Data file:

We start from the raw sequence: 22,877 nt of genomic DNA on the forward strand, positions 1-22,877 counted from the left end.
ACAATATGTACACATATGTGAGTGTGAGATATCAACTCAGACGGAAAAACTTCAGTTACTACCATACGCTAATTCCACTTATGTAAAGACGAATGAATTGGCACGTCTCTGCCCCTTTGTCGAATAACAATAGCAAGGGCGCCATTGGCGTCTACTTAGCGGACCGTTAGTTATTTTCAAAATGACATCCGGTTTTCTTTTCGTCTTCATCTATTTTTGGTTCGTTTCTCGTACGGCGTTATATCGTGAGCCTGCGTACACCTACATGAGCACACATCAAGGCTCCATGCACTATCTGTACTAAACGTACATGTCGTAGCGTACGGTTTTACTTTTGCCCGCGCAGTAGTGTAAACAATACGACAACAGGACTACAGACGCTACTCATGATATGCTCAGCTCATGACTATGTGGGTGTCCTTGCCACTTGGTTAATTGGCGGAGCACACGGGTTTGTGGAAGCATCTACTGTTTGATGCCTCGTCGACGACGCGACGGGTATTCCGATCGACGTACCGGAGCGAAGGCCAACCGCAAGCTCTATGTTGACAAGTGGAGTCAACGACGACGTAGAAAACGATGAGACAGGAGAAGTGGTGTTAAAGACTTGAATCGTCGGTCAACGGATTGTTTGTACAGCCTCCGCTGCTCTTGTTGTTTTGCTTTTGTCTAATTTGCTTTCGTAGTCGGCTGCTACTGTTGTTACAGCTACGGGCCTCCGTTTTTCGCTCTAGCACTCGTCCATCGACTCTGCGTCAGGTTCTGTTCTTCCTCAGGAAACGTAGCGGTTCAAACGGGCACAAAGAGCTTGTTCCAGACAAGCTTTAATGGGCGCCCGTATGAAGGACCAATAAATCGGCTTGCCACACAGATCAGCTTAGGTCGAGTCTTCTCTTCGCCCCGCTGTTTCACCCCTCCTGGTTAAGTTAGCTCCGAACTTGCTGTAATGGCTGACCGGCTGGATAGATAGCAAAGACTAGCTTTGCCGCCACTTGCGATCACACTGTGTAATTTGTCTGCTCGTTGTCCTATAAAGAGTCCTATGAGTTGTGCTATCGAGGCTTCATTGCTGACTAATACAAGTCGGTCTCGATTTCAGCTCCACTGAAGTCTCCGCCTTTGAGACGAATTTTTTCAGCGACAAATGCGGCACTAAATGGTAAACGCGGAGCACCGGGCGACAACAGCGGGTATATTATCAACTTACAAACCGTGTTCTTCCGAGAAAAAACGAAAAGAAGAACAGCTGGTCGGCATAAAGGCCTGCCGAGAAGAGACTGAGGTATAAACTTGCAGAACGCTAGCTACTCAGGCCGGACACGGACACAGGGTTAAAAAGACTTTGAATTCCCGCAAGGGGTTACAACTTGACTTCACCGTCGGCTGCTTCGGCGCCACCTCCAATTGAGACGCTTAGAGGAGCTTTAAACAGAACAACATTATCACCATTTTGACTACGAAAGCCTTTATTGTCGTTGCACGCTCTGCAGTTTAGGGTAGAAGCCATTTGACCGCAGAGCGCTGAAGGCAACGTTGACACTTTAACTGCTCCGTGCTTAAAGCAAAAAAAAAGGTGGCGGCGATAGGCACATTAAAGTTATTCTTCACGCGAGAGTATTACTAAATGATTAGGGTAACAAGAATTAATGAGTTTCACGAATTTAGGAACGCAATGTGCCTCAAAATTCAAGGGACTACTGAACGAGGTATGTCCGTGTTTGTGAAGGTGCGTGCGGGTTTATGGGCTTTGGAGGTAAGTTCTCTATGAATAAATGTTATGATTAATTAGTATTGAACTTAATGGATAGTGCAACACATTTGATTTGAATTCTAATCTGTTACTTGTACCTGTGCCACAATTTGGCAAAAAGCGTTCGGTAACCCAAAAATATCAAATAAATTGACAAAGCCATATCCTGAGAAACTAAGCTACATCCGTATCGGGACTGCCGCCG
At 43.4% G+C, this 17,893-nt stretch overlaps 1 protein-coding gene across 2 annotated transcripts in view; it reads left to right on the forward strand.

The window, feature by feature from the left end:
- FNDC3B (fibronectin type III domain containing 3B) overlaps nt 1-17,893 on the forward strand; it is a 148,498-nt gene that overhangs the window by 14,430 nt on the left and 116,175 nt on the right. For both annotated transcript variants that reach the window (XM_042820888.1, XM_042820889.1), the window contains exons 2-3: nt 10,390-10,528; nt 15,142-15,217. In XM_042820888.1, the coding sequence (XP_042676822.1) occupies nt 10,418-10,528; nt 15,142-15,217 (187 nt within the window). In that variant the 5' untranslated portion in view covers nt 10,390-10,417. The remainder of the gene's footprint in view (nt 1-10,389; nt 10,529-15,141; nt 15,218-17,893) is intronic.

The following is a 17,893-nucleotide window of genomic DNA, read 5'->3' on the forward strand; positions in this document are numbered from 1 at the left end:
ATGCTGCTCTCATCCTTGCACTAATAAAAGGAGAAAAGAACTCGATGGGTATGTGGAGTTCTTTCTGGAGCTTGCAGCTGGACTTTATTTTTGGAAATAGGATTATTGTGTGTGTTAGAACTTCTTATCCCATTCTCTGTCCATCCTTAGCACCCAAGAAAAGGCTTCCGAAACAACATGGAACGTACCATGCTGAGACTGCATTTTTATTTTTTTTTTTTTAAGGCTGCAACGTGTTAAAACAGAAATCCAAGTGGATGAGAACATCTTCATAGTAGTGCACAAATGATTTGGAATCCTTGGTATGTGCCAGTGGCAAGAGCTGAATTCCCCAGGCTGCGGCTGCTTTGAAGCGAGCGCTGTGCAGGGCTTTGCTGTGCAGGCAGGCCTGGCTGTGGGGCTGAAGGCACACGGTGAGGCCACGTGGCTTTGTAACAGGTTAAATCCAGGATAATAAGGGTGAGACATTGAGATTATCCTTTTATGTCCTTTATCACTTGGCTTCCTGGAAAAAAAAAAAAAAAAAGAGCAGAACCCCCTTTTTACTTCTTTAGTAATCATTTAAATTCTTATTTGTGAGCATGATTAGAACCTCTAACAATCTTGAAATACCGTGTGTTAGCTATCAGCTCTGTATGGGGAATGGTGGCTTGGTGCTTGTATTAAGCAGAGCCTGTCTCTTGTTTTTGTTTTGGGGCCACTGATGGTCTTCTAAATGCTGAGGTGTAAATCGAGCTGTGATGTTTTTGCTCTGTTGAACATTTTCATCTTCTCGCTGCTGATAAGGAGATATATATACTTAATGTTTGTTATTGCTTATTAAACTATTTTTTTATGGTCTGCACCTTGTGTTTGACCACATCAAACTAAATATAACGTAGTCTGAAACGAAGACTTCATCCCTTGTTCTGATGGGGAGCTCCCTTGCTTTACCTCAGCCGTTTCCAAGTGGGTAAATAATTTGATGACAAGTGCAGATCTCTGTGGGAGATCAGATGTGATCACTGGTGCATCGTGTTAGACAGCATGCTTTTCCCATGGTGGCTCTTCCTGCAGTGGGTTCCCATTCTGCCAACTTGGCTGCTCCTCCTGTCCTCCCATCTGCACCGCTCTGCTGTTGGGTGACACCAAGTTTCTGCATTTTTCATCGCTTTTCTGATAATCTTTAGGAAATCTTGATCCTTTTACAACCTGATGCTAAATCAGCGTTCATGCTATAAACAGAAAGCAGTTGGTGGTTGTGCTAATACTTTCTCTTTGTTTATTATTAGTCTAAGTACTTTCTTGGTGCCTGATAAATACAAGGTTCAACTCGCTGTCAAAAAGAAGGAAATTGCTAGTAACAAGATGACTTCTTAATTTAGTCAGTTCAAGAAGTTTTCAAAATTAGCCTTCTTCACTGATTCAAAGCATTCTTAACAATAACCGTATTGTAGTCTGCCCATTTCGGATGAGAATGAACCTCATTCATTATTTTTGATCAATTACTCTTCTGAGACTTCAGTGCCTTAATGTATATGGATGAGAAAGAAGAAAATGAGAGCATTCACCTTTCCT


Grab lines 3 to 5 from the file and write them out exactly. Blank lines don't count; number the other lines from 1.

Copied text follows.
At 43.4% G+C, this 17,893-nt stretch overlaps 1 protein-coding gene across 2 annotated transcripts in view; it reads left to right on the forward strand.

The window, feature by feature from the left end:
- FNDC3B (fibronectin type III domain containing 3B) overlaps nt 1-17,893 on the forward strand; it is a 148,498-nt gene that overhangs the window by 14,430 nt on the left and 116,175 nt on the right. For both annotated transcript variants that reach the window (XM_042820888.1, XM_042820889.1), the window contains exons 2-3: nt 10,390-10,528; nt 15,142-15,217. In XM_042820888.1, the coding sequence (XP_042676822.1) occupies nt 10,418-10,528; nt 15,142-15,217 (187 nt within the window). In that variant the 5' untranslated portion in view covers nt 10,390-10,417. The remainder of the gene's footprint in view (nt 1-10,389; nt 10,529-15,141; nt 15,218-17,893) is intronic.